Water an Easy Remedy for Overweight Kids

A new study indicates that the best way to help your child keep the weight off is to give them water instead of soda and other sugar-sweetened drinks. One analysis of the diets of American children and teenagers showed they drink, on average, 235 "empty" calories in sugar-sweetened beverages each day. When those drinks are cut out, the average child does not make up for them by eating or drinking more calories elsewhere, the researchers said. A second study by Dutch researchers found children would cut out sugary drinks before they would exercise or abandon snacks.

"The evidence is now clear that replacing these 'liquid calories' with calorie-free beverage alternatives both at home and in schools represents a key strategy to eliminate excess calories and prevent childhood obesity," Dr. Claire Wang of Columbia University in New York said in a statement. In the study published in the Archives of Pediatrics and Adolescent Medicine, Wang and her colleagues said they looked at data fro the 2003-2004 National Health and Nutrition Examination Survey that included detailed questions about diet. Every 1 percent drop in soft drink intake correlated to more than six fewer calories, they found.

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Your Toddler

Arsenic In Fruit Juice

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There’s been a lot of media coverage about the pros and cons of giving children fruit juice to drink. Now a new study conducted by Consumer Reports says that 10 percent of juices tested by the magazine had arsenic levels higher than allowed in water by the Food and Drug Administration.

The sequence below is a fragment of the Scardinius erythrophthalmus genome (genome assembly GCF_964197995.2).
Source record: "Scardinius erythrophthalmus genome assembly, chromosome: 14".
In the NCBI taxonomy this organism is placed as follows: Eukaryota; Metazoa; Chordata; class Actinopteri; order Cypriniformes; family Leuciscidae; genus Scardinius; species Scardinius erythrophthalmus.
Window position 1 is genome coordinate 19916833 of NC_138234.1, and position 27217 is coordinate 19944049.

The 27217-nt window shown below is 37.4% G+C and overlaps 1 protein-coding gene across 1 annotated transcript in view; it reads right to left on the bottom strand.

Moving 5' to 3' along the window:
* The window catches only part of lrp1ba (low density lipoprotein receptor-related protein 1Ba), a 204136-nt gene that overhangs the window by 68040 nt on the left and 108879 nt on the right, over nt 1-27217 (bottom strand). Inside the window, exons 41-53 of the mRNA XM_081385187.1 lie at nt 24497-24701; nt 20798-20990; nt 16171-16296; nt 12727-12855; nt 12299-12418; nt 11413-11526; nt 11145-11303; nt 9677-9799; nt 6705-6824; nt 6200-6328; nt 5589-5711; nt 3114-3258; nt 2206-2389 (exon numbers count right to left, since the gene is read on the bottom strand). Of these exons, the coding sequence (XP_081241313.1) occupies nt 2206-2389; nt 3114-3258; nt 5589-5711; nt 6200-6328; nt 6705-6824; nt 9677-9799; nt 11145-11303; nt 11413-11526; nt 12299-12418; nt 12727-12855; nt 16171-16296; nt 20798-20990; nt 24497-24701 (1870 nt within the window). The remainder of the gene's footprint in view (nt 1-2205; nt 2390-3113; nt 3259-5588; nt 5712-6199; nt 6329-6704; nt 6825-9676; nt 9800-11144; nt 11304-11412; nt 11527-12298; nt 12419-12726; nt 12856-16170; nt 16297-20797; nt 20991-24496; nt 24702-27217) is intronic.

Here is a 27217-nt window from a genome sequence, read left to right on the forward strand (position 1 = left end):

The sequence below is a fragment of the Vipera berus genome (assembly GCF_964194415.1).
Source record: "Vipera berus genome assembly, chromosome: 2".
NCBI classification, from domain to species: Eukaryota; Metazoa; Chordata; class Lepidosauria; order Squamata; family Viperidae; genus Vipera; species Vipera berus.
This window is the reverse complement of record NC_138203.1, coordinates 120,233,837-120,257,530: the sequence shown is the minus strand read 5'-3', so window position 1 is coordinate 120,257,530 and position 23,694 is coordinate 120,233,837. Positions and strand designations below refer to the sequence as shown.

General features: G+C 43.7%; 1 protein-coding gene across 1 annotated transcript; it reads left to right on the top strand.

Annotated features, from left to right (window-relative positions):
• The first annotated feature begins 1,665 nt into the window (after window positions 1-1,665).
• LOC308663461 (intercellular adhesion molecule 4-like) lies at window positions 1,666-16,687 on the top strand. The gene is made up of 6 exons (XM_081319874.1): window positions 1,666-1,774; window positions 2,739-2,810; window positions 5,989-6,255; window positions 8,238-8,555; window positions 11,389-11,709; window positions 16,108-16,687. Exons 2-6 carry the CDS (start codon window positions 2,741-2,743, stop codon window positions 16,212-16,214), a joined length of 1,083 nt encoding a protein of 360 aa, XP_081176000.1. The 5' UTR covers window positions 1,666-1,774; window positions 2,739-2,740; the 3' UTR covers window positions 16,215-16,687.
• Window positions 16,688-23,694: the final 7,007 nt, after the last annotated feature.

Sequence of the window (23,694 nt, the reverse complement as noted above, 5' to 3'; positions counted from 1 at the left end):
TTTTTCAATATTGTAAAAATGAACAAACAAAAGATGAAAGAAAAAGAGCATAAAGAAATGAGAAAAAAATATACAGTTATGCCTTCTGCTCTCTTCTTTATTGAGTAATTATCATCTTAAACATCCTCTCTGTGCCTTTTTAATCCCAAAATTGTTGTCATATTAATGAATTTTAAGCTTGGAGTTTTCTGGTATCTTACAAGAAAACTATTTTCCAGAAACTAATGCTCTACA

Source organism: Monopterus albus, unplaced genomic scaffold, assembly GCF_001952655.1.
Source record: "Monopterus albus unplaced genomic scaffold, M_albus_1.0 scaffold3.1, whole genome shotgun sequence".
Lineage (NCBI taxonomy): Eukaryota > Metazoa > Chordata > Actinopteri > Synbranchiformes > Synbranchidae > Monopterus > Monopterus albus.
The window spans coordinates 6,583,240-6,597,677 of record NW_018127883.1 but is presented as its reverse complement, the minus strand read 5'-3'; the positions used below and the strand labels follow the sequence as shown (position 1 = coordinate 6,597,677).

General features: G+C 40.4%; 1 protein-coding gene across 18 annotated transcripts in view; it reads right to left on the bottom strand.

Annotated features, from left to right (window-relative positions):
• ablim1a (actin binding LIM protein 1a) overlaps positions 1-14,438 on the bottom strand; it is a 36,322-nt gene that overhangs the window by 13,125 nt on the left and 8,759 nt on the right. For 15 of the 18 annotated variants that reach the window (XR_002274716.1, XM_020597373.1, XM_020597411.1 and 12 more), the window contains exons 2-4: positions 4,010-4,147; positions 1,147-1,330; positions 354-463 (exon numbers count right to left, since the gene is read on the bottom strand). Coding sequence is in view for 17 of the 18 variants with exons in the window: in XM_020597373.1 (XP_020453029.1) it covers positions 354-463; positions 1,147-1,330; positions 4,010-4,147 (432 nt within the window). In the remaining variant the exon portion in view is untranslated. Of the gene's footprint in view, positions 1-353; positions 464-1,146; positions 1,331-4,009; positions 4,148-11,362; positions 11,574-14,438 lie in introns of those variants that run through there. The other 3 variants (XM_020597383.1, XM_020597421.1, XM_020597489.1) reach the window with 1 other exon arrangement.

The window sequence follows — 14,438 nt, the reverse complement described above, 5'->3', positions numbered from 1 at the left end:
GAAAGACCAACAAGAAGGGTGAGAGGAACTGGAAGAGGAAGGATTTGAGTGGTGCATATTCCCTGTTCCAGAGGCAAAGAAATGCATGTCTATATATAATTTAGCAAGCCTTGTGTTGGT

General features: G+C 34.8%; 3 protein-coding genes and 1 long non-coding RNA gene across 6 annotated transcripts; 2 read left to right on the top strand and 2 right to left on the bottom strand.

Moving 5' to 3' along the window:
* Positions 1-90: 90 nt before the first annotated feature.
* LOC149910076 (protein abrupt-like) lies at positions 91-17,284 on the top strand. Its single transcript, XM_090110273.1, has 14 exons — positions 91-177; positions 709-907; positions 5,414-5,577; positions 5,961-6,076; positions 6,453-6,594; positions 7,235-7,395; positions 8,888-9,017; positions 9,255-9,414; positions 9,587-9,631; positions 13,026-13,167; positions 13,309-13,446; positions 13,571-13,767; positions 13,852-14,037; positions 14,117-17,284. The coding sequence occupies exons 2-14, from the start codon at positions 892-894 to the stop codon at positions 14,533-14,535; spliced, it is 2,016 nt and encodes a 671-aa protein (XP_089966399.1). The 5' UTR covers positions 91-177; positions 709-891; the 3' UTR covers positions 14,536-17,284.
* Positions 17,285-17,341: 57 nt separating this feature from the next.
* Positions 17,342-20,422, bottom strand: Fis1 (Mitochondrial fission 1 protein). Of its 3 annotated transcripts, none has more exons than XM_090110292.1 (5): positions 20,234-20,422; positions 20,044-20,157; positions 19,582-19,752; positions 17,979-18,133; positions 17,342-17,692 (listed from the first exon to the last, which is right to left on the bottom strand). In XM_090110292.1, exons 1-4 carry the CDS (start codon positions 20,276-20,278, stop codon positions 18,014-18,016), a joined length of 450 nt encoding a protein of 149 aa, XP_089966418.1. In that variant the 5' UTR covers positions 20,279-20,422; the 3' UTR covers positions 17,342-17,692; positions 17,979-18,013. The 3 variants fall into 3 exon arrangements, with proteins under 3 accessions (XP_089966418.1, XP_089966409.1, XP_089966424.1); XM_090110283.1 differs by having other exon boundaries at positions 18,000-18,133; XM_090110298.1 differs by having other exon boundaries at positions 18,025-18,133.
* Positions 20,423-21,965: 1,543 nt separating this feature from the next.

Brands including Apple & Eve, Great Value, Mott's, Walgreens and Welch's had at least one sample that exceeded the 10 parts per billion threshold, it said. Other juices with low arsenic levels include: America's Choice Apple; Tropicana 100% Apple; and Red Jacket Orchards 100% Apple.

One of the big concerns is that so many children drink fruit juice daily. Arsenic can accumulate in children’s bodies over time, and raise their risk for cancer, and other serious illnesses.

The 88 samples came from 28 apple and three grape juice brand products that were purchased by Consumer Reports. They included ready-to-drink bottles, juice boxes and cans of concentrate from different lot numbers at stores around New York, New Jersey and Connecticut.

The Juice Products Association responded to the report by saying that comparing juice to water was not appropriate.